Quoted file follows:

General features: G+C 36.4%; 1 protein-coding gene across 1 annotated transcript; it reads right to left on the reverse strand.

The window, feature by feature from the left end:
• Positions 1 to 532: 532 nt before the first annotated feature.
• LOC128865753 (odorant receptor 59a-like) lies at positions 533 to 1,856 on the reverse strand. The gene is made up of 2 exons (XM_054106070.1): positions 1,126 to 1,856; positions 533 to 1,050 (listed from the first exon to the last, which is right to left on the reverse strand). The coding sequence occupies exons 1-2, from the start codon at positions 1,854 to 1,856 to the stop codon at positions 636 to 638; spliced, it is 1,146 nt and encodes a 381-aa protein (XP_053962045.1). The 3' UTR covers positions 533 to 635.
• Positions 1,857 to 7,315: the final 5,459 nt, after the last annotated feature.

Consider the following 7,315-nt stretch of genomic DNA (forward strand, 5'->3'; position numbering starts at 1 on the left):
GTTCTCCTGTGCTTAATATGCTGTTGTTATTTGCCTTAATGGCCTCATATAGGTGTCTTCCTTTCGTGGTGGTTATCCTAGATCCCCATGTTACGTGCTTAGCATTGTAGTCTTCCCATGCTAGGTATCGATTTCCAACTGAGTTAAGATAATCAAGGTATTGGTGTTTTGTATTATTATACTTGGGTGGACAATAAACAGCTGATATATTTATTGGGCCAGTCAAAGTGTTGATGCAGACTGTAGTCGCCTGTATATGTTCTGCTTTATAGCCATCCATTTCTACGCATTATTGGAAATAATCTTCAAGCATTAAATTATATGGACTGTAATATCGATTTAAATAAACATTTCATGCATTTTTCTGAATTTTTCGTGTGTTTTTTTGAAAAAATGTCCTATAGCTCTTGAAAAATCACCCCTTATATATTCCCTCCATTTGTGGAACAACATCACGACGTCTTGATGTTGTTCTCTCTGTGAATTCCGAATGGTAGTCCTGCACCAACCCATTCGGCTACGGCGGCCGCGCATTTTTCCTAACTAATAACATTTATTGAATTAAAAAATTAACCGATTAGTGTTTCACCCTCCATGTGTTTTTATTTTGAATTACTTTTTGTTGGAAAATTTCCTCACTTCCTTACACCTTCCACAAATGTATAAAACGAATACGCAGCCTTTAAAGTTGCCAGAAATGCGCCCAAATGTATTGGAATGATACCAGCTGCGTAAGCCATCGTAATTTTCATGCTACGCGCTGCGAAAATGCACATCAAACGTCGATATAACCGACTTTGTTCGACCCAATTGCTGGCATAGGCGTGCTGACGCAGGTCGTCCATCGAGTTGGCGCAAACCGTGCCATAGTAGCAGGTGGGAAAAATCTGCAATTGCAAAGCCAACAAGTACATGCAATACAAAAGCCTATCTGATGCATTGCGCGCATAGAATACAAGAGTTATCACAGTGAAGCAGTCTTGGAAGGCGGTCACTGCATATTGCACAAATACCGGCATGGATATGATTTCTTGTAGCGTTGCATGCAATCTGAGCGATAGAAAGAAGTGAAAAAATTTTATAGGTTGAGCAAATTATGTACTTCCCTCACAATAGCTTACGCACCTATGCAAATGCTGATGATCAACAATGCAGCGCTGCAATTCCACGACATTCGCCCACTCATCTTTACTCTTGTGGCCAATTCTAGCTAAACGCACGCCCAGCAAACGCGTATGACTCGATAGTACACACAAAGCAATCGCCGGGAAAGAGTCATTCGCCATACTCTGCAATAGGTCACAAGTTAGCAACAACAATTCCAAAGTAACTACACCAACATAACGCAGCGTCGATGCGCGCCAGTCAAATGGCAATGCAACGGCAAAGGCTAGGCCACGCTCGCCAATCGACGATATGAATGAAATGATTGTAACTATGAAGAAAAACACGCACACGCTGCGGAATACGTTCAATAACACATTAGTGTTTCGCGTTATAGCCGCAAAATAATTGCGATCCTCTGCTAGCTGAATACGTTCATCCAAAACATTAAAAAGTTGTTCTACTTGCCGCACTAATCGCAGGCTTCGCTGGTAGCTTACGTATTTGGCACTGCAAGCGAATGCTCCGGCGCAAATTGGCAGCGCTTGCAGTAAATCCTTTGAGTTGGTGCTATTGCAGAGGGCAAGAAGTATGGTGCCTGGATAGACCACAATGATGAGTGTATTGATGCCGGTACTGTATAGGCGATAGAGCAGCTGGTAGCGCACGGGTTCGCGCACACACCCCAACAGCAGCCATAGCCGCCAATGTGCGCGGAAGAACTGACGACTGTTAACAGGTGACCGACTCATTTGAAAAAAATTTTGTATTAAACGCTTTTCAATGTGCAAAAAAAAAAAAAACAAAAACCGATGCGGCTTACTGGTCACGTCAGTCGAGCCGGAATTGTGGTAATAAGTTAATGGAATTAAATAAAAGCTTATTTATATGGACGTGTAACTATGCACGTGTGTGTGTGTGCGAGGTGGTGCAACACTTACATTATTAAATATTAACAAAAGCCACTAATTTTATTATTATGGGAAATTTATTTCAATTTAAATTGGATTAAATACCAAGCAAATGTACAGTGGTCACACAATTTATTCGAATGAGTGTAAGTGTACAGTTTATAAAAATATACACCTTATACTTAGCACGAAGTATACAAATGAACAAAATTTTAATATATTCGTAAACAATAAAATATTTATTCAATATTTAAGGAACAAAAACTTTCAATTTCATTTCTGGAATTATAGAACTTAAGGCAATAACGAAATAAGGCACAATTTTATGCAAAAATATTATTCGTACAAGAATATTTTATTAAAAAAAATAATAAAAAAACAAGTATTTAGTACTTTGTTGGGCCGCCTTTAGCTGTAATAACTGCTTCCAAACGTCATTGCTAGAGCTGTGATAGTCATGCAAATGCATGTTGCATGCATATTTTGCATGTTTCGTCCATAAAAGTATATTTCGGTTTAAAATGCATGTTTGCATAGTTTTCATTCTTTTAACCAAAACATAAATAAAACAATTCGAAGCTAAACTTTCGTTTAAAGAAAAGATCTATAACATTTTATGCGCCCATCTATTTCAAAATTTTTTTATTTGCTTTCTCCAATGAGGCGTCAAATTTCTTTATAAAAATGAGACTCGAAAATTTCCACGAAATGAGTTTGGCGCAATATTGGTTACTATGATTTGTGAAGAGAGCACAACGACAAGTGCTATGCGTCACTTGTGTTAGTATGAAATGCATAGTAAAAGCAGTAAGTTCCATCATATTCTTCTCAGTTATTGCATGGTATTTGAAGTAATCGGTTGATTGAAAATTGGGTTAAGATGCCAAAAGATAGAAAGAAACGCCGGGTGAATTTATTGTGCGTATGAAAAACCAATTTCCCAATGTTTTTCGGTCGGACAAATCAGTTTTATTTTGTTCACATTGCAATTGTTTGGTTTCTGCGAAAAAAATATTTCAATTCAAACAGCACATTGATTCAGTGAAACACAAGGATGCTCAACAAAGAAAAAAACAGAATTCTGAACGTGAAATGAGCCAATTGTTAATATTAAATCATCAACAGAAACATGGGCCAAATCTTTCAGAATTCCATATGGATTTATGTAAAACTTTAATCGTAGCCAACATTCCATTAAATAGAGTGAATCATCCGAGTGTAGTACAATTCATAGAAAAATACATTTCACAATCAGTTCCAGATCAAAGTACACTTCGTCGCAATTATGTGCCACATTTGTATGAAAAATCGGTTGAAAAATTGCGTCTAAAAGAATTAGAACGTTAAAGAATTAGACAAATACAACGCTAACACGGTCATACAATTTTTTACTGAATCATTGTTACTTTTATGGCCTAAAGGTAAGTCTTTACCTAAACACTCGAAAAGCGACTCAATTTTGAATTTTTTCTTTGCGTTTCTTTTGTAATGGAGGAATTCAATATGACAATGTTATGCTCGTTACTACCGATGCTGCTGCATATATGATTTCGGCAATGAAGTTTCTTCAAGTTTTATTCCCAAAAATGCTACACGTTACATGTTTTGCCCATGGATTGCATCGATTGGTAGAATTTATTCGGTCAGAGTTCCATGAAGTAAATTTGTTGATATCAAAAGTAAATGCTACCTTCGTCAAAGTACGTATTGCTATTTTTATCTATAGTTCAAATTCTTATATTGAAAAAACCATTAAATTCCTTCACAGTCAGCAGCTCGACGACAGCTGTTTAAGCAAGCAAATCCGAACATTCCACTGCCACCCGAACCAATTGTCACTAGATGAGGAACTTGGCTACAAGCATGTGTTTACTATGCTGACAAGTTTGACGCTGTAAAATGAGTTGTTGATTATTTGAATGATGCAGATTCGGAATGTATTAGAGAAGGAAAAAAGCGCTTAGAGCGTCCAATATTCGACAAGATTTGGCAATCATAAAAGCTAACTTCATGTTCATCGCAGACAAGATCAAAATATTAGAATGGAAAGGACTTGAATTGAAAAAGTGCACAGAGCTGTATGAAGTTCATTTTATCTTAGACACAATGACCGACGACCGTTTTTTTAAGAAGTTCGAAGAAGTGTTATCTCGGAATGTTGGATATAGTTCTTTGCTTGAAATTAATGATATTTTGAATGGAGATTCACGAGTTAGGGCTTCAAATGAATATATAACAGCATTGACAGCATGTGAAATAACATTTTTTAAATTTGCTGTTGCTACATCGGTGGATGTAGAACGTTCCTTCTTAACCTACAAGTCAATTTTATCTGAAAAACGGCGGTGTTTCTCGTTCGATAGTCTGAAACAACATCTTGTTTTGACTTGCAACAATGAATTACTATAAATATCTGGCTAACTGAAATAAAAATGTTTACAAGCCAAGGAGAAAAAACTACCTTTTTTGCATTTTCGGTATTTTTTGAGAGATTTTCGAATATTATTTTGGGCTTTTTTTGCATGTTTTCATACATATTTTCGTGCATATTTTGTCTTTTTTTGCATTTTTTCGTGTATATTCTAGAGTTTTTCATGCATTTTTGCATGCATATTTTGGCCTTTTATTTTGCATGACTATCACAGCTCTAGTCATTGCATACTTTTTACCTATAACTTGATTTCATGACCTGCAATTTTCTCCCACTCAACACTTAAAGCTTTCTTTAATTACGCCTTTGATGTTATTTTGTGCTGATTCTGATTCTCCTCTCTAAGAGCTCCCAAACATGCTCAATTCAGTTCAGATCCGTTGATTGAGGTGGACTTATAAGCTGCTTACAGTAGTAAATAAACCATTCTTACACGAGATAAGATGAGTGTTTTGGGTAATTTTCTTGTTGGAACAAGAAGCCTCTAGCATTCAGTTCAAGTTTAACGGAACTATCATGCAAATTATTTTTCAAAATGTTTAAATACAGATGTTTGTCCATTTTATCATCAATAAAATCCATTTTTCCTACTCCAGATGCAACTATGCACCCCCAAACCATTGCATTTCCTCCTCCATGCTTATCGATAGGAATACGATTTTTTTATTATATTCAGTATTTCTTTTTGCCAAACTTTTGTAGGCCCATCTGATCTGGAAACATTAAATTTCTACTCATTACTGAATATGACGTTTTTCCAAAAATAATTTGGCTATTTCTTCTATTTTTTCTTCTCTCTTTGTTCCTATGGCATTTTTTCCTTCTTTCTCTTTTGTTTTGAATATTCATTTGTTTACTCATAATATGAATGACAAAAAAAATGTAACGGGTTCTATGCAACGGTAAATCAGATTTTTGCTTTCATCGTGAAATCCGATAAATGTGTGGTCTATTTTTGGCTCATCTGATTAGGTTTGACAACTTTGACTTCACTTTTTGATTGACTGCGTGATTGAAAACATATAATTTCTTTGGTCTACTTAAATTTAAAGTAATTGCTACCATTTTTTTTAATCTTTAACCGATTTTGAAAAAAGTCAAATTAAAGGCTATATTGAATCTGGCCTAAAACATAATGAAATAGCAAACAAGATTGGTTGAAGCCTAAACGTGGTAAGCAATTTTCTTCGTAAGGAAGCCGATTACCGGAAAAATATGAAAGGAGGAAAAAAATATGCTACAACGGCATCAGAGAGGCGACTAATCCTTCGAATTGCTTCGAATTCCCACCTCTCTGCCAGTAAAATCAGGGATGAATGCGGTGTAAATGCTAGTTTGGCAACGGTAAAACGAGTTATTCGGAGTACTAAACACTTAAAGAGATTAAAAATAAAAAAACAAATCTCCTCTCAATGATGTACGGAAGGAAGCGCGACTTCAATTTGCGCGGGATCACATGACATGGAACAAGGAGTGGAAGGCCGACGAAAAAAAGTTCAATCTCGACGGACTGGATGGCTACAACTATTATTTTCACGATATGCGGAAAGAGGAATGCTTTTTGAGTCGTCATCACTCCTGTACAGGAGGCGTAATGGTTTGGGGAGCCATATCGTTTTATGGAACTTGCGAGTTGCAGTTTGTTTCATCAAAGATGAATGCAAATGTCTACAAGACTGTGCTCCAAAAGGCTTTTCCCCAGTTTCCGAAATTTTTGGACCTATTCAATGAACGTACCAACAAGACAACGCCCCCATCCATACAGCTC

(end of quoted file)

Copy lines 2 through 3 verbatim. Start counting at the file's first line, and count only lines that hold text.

The window, feature by feature from the left end:
• Positions 1 to 532: 532 nt before the first annotated feature.